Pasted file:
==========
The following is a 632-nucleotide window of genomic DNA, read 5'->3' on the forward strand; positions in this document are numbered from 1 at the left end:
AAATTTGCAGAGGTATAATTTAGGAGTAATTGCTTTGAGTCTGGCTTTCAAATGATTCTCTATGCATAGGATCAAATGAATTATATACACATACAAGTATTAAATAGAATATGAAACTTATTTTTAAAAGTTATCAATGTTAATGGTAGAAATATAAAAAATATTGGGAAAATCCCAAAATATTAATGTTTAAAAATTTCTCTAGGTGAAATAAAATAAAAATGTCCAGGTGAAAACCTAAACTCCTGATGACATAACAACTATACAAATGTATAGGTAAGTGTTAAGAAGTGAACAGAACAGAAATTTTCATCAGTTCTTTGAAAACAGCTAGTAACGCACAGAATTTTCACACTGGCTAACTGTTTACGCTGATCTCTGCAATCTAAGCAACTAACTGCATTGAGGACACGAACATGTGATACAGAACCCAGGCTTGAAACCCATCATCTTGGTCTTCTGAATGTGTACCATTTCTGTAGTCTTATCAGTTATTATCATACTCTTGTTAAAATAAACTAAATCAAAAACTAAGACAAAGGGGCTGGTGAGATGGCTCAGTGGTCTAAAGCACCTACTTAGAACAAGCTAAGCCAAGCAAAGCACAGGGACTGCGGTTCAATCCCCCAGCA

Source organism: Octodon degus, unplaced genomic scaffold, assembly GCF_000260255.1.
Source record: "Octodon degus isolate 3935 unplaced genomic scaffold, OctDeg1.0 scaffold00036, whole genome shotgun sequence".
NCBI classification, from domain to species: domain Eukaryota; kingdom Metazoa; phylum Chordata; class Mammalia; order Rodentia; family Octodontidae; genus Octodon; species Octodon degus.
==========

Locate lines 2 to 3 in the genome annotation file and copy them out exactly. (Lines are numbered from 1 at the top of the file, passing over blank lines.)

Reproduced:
AAATTTGCAGAGGTATAATTTAGGAGTAATTGCTTTGAGTCTGGCTTTCAAATGATTCTCTATGCATAGGATCAAATGAATTATATACACATACAAGTATTAAATAGAATATGAAACTTATTTTTAAAAGTTATCAATGTTAATGGTAGAAATATAAAAAATATTGGGAAAATCCCAAAATATTAATGTTTAAAAATTTCTCTAGGTGAAATAAAATAAAAATGTCCAGGTGAAAACCTAAACTCCTGATGACATAACAACTATACAAATGTATAGGTAAGTGTTAAGAAGTGAACAGAACAGAAATTTTCATCAGTTCTTTGAAAACAGCTAGTAACGCACAGAATTTTCACACTGGCTAACTGTTTACGCTGATCTCTGCAATCTAAGCAACTAACTGCATTGAGGACACGAACATGTGATACAGAACCCAGGCTTGAAACCCATCATCTTGGTCTTCTGAATGTGTACCATTTCTGTAGTCTTATCAGTTATTATCATACTCTTGTTAAAATAAACTAAATCAAAAACTAAGACAAAGGGGCTGGTGAGATGGCTCAGTGGTCTAAAGCACCTACTTAGAACAAGCTAAGCCAAGCAAAGCACAGGGACTGCGGTTCAATCCCCCAGCA

Source organism: Octodon degus, unplaced genomic scaffold, assembly GCF_000260255.1.